One more example: arguments about money. I’ve had one or two myself, with my spouse, and making it a kinship conversation (instead of “you do [insert annoying behavior] about money and I’m sick of it!”) helps us get to the real thing we’re discussing. What do we believe our kin—our clan, if you will—should do with our money? How much should our clan have? How do we share it, save it, spend it, invest it? Why? It’s “our” money, but it’s also mine, and yours. How does that work? Is it really “our” money? Why? What beliefs and assumptions do we bring from our families of origin (more kin!) about money, and how are we living out those beliefs and assumptions (or not)?
Bottom line: if you’re kin, you can go deeper with your kinfolk on these issues. That’s what you do for your people. And it usually leads to a richer and more productive conversation.
Thursday, March 3rd, 2011
I’ve posted before on my love for mommybloggers. (Note: not all of them refer to themselves that way. It’s a favorite term of mine, but please don’t assume that they love it too.) And one of my favorites, Heather Armstrong, had a great post today. She was reflecting on the decision of Brigham Young University to kick a player off their basketball team for violating the behavioral code of the (private) school. The code is, as you can probably guess, very, very strict. Getting one’s girlfriend pregnant is most decidedly not okay with them.
I liked Armstrong’s balanced take on the issue—both her acknowledgement that as a private school, BYU can set up any code it wants to, and students shouldn’t be surprised if they are punished for violating a code they agreed to follow; and it’s a really tough consequence for this poor kid, who has plenty of crisis and chaos in his life without being humiliated by his alma mater. And all of this got me thinking again about the concept of code, as in, code of behavior.
What’s your code?
Lots of clients ask me if certain behaviors are okay. “Is it okay if I ask her to just deal with the fact that I like to drink?” “Is it okay if I don’t tell him I had an affair, as long as I put a stop to it?” “Is it okay to check his email without him knowing it?” “Is it okay to…” well, you get the idea.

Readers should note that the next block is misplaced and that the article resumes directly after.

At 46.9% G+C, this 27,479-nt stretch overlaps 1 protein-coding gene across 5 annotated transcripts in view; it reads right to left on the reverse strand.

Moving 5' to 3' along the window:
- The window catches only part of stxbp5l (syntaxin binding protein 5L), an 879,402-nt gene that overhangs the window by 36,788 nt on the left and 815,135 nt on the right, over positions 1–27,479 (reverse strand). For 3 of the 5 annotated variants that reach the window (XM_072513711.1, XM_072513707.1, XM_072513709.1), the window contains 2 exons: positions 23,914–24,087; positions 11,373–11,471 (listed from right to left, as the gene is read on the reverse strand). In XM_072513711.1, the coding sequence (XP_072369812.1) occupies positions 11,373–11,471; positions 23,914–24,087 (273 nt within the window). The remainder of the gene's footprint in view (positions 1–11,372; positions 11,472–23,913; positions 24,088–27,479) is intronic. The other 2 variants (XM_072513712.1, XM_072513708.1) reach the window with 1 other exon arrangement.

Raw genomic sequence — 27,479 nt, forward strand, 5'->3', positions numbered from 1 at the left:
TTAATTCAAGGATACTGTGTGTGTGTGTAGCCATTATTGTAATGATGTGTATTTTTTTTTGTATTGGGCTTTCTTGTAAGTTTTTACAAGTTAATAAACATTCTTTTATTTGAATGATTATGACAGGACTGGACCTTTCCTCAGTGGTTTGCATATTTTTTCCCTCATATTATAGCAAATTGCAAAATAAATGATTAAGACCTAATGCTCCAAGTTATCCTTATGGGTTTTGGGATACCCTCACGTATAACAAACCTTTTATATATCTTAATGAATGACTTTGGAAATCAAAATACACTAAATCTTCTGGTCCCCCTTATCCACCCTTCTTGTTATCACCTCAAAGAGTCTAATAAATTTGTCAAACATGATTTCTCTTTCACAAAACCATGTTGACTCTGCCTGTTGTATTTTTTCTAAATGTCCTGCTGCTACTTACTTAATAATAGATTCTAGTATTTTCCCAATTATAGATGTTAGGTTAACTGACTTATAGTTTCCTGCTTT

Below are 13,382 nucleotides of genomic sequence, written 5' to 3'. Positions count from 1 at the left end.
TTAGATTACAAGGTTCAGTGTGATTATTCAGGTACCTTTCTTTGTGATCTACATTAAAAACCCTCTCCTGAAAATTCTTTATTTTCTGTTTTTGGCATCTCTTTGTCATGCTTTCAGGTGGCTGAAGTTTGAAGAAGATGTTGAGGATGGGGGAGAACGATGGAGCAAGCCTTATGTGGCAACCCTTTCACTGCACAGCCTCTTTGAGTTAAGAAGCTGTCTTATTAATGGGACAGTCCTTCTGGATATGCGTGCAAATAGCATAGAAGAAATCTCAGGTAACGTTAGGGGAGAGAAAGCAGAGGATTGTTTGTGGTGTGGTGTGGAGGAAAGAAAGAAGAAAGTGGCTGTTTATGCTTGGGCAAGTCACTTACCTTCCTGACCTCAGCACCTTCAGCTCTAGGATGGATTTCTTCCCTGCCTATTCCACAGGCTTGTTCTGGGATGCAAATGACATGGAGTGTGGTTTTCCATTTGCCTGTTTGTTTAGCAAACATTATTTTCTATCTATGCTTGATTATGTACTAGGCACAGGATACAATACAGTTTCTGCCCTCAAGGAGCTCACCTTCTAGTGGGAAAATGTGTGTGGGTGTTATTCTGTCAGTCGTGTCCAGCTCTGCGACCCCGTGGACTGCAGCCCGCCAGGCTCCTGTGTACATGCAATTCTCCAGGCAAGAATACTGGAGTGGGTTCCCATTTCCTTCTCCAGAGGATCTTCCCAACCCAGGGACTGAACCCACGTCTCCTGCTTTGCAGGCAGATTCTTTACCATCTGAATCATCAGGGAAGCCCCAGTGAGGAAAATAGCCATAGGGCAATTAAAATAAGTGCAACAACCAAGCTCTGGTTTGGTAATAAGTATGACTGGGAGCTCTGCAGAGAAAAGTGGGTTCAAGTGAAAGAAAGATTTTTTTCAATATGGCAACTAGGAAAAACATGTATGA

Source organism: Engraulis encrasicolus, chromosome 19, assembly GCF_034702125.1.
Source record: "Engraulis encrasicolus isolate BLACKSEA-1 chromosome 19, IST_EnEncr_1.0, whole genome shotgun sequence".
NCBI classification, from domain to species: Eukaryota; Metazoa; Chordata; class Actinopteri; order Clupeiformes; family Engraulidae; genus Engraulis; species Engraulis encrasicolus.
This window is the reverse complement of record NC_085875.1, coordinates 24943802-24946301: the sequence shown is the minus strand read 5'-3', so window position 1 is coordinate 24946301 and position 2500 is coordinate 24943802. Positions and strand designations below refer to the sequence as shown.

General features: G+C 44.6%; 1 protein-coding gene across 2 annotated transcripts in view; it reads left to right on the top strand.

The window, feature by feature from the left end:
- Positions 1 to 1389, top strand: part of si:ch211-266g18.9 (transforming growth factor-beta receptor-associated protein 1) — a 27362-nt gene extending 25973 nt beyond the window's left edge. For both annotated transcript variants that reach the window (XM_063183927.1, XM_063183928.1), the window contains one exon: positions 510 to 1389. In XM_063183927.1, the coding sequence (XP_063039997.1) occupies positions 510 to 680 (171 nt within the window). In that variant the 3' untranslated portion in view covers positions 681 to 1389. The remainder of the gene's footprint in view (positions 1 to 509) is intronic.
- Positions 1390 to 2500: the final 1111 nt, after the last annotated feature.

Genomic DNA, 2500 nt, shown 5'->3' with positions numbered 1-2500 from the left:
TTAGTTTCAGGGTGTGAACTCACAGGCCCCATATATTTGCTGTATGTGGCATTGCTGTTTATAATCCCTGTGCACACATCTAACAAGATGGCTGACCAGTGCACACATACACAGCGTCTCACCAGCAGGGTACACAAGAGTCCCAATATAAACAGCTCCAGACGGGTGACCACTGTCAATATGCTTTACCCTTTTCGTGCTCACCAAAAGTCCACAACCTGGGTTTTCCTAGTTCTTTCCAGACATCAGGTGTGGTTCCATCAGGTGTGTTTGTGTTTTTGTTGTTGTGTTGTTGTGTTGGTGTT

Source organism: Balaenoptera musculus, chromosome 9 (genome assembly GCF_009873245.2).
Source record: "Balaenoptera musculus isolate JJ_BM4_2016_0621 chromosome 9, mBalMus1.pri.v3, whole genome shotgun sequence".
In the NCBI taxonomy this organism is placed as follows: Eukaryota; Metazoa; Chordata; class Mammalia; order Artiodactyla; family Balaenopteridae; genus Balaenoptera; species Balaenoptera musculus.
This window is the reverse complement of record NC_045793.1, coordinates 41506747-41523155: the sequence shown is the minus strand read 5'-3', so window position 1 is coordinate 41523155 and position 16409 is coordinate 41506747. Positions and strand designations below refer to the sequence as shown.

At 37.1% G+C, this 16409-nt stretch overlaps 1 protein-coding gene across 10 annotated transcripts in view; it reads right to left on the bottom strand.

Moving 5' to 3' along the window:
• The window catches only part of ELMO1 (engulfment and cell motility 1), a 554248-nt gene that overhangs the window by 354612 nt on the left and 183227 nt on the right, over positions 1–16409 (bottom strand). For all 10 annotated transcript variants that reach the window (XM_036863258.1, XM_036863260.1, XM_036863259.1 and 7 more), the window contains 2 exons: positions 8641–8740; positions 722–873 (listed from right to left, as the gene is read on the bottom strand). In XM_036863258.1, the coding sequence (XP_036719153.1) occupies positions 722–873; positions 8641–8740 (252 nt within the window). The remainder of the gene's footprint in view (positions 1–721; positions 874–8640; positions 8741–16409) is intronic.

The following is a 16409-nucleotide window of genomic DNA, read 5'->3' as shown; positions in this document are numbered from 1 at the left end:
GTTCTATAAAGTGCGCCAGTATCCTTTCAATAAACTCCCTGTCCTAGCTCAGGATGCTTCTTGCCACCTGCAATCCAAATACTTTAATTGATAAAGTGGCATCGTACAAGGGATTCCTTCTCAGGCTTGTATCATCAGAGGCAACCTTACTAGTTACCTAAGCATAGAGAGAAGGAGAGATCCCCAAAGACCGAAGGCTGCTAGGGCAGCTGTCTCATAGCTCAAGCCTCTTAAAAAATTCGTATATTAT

And here’s something I often say in response: “what does your own code of behavior say about your question?” Or, “I don’t know. Is doing that consistent with your own honor code?” We all have codes of behavior, whether we’re conscious of them or not. My parents taught me tons of things—and most of the time, they didn’t know they were doing it—about how to behave, how to handle emotions, how much it’s right for me to demand from others, and so on. I also learned codes from peers, teachers, religious mentors, and many others. Sometimes I learn them positively: I observe (or benefit from) another person’s honorable behavior; other times I learn from somebody else’s mistakes. But I—and you, and everyone—we all have behavior codes that we follow…and don’t follow.
So if you’re wondering if something you want to do is “okay,” ask yourself, how does this line up with my code? What do I really think about my code? Does it need to change, or do I need to comply with it in this case? (Sometimes it’s the code—not the behavior you’re contemplating—that’s the problem. To take a couple of obvious examples, imagine a woman who learns the code that women should not complain when they’re being exploited or abused; or imagine a man who learns the code that men don’t have legitimate feelings and should just “suck it up.”)
What’s the right answer? I don’t know. But we can learn a lot by taking a good hard look at your code(s).
Monday, June 7th, 2010
This week I’m working as one of the trainers in an organizational-development training program for leaders of not-for-profit organizations. When the trainers got together last weekend, we went around the room and said what we do in our “day jobs.” I said that I’m a therapist who works with couples and individuals, and mentioned that I also work with teenagers and their parents on various problems, most notably substance abuse. I added that I found this work highly enjoyable.
Today one of the trainers asked me, “Why is it fun for you to work with teenagers, particularly teenagers who are smoking pot or abusing other drugs?” Aside from the possibility that I’m just weird that way, here’s my answer: